President Barack Obama released a report last week lavishly praising the alleged results of his $814 billion economic stimulus bill. That the president would issue a report praising his program as a success isn’t surprising. Even so, the inescapable reality facing Obama and his aides is the fact his program has failed to create new jobs as he promised it would. One new claim in the report deserves special comment. With more than $500 billion in stimulus spending shoveled out the door thus far by federal bureaucrats to fund more than 88,000 separate projects, the Obama report contends the money has been spent with remarkably little fraud.
Based on Obama’s rosy scenario, Time magazine’s Michael Grunwald called the economic stimulus effort a “clear managerial success,” and declared that “it’s about time to retire one set of critiques of the stimulus, that it would be riddled with fraud, hamstrung by delays and crippled by cost overruns.” Grunwald went on to paraphrase Earl Devaney, the Obama appointee who heads the program’s Recovery Accountability and Transparency Board, saying “you’d be crazy to steal from the Recovery Act; it’s far too transparent.” If you don’t recall Devaney, he’s the guy who paid $18 million for the stimulus program’s website redesign by a company run by a major contributor to House Majority Leader Steny Hoyer.
USA Today was rather less credulous than Grunwald. The newspaper reported Wednesday that at least $162 million in stimulus funds are unaccounted for, with 352 recipients failing to file required quarterly reports with the government explaining how they spent their stimulus grant money. Federal bureaucrats might not think that’s much money compared with half a trillion, but to ordinary Americans it’s a sizeable sum. Some 32 grant recipients have failed to report two or more quarters in a row, suggesting it’s more than just a paperwork problem.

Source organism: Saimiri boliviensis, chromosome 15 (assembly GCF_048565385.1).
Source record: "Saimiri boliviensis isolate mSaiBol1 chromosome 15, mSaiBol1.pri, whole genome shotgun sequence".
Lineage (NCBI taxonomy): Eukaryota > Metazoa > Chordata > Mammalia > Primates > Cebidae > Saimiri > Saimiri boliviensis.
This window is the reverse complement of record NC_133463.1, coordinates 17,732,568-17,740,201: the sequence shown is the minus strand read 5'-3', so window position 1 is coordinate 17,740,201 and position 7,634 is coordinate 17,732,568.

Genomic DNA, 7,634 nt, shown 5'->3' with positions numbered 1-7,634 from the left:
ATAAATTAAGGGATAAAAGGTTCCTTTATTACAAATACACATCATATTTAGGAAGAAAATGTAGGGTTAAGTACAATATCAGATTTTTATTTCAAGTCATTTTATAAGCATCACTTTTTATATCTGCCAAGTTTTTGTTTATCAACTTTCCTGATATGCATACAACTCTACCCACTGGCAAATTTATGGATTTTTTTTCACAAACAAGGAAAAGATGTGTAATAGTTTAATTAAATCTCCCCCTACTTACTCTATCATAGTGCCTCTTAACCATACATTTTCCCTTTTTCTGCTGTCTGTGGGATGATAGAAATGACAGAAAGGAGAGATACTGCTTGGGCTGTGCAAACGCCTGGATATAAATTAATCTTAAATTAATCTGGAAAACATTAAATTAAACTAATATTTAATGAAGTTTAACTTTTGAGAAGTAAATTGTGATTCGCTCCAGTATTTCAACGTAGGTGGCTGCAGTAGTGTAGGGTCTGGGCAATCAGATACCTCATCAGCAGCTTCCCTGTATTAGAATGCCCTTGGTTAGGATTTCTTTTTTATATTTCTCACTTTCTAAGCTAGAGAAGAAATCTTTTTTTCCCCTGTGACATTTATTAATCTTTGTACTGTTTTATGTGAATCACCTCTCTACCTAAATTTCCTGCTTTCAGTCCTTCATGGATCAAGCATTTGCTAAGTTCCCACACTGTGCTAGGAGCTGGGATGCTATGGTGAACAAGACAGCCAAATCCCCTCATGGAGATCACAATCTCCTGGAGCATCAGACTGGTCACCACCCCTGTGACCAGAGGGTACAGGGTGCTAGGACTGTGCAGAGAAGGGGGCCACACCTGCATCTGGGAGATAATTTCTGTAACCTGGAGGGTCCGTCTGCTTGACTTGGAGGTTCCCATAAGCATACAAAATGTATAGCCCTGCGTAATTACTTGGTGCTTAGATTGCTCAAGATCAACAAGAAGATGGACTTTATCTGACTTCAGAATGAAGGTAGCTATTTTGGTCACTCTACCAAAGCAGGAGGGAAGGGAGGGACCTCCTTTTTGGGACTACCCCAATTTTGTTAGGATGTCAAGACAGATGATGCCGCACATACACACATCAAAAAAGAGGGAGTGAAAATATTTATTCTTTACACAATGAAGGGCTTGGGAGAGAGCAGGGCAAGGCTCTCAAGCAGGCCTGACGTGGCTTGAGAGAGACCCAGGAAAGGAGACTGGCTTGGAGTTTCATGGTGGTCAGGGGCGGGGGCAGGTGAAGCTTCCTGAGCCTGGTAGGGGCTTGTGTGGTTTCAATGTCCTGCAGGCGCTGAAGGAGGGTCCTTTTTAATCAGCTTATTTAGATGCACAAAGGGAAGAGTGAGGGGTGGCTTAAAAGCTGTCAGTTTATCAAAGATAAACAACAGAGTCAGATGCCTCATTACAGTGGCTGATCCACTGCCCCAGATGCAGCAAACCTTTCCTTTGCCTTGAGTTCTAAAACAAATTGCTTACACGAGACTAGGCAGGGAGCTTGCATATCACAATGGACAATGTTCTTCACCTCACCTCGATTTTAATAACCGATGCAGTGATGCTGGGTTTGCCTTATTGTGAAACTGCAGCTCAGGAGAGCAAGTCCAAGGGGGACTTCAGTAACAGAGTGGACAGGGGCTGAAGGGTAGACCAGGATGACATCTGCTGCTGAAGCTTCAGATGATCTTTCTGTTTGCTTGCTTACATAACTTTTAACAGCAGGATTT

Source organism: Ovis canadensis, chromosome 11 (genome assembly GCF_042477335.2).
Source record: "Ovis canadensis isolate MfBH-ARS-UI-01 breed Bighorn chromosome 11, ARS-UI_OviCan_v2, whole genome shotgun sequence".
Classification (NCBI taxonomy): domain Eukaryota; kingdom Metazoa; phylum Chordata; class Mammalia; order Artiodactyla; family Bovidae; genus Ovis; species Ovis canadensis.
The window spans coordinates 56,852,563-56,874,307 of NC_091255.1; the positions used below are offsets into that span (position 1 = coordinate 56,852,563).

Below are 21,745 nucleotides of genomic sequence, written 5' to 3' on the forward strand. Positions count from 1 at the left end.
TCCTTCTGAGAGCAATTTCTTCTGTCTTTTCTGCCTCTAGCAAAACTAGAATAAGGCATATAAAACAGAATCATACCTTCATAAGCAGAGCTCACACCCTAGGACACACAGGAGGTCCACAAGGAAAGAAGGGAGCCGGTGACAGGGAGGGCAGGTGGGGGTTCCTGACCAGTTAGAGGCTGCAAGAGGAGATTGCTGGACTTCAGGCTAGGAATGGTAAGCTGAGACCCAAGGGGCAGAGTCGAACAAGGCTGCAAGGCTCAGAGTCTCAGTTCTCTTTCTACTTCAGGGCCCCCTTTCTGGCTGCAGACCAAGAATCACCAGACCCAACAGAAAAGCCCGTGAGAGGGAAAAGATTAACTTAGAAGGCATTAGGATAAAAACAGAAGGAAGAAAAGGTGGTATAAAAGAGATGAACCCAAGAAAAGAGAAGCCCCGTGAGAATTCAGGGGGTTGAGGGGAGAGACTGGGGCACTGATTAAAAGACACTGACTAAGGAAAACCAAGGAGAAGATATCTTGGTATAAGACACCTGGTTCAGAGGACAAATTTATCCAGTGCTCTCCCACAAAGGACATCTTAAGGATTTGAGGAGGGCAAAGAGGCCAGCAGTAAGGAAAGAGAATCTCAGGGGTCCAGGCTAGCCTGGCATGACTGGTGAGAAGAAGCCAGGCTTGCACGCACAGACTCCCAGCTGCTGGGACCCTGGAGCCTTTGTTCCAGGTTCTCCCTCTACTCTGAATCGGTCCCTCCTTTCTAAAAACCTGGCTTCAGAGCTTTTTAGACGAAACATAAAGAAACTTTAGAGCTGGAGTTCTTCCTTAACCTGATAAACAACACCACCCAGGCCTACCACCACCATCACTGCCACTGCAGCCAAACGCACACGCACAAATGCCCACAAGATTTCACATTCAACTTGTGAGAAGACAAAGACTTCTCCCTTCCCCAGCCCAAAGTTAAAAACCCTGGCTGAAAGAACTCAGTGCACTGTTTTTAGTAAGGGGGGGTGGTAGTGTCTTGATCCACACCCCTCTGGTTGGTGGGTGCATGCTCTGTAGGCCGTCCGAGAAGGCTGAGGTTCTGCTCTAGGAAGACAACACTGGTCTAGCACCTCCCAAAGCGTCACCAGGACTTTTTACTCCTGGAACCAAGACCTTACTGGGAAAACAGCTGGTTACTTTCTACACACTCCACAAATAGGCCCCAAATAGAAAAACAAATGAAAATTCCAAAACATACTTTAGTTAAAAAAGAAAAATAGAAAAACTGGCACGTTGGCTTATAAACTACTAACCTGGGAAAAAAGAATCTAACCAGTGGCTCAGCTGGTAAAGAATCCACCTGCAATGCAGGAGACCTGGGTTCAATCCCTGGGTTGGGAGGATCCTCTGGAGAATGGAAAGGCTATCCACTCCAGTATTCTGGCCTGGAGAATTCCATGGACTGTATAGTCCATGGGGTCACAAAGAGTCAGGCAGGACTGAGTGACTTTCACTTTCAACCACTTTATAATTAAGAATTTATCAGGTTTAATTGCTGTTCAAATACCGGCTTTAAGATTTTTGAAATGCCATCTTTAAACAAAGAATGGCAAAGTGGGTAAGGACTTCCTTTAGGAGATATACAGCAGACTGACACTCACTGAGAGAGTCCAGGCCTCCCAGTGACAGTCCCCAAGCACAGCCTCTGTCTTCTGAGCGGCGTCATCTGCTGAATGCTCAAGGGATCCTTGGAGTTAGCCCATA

In May, then-Office of Management and Budget Director Peter Orszag ordered his agency to take action within 20 days against stimulus grant recipients who failed to file reports more than one quarter in a row. However, USA Today could only find one nonreporting stimulus recipient who had been suspended from the program, thus leaving multiple delinquent recipients against whom the government has taken no action. Even more tellingly, OMB refused to let USA Today have copies of its enforcement reports. Despite constant claims by Obama and Devaney that the program is transparent, nobody knows with certainty how much waste, fraud and abuse have occurred in the program, but the available evidence suggests that it is probably immense. Only one thing is certain in this regard: Obama’s economic stimulus program is anything but a “clear managerial success.”